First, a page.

Ohio’s New Concealed Carry Law
New legislation has been enacted in Ohio that allows individuals to obtain permits to carry concealed handguns. 1 "Handgun" is defined by the legislation as "any firearm designed to be fired while being held in one hand." Governor Taft signed the bill into law on January 8, 2004. The law goes into effect April 7, 2004 and it permits county sheriff’s offices to issue a concealed handgun permit to those who, among other things, are at least 21-years-old, complete a 12-hour firearm training course, or prove similar competency, and pass a criminal background check using fingerprints. The permit must be renewed every four years.
The possession of a concealed handgun permit does not allow permit holders to carry guns everywhere. Concealed handguns are banned from government buildings, schools, airports, universities, day care centers, bars or restaurants with liquor licenses and premises where the owners have taken action to prohibit guns.
However, if an employer is not specifically exempted, anyone who obtains the concealed handgun permit is allowed to carry a handgun at all times even at the work place. This is true unless the employer otherwise specifies in a work policy. The law does not "negate or restrict" a rule, policy or practice of a private employer prohibiting firearms on the employer’s premises or property, including the private employer’s prohibition of firearms in a motor vehicle owned by the private employer. Private employers are immune from civil liability for any loss related to a licensee bringing a handgun onto the premises or property of the private employer, unless the private employer acted with malicious purpose, and for any loss related to the private employer’s decision to permit or prohibit licensees from bringing a handgun onto the premises or property of the private employer.
Private property owners and persons in control of private land or premises may prohibit persons from carrying concealed handguns onto their property by "posting a sign in a conspicuous location" prohibiting persons from carrying firearms onto the premises. The legislation does not, however, provide specifics as to the location, size or exact language of such a sign. A person who knowingly violates a posted prohibition is guilty of criminal trespass, a misdemeanor of the fourth degree that carries a maximum penalty of 30 days in jail and a $250.00 fine.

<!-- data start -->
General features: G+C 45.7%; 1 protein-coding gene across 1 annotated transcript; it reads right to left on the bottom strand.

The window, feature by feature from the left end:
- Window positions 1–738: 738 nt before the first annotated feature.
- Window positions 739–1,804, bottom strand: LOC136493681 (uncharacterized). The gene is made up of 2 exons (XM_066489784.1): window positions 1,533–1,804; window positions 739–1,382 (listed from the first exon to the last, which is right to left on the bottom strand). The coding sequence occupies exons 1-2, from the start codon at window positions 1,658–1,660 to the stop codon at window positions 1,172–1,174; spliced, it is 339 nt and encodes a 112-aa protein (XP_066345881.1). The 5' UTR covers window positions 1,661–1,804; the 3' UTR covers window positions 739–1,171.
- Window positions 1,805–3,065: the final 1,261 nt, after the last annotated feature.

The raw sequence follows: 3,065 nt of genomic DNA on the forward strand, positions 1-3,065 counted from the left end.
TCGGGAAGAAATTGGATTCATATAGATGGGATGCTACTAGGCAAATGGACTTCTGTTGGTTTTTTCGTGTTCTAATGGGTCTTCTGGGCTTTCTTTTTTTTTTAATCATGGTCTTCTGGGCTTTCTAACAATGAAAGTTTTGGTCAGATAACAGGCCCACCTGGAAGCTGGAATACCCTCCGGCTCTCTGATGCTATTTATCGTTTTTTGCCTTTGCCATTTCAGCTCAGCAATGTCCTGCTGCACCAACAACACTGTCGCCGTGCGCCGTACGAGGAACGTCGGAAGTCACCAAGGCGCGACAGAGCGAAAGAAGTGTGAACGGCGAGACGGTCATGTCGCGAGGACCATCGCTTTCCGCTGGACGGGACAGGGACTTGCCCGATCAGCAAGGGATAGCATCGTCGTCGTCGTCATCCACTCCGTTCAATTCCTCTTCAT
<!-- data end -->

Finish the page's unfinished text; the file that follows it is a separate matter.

The practical import of this legislation is that many employers now need to have a policy prohibiting employees from carrying handguns or other weapons onto the work place premises. Employers, private property owners and tenants who desire to prohibit handguns on their premises now need to post signs in conspicuous locations that notify visitors, guests, and customers that handguns and other weapons are not permitted on the premises. It is interesting to note that at least one group, Ohioans for Concealed Carry, a proponent of the concealed carry legislation, claims that it plans to list on its web site the names of businesses that ban guns.
If you have questions regarding the Ohio concealed carry law or would like assistance putting together a workplace weapons policy and posting, please contact Mekesha Montgomery at (513) 651-6118, email@example.com, or Kyle R. Grubbs at (513) 369-4906, firstname.lastname@example.org. If you have inquiries regarding any other labor, employment, or real estate matters, please contact any of the members of the Labor and Employment or Real Estate departments.
1 Under current Ohio law, civilians are prohibited from carrying handguns in public unless they are visible. They may keep loaded guns in their homes or transport weapons, unloaded, in the trunk of a car. Ohio will become the 46th state to allow carrying concealed weapons in some form.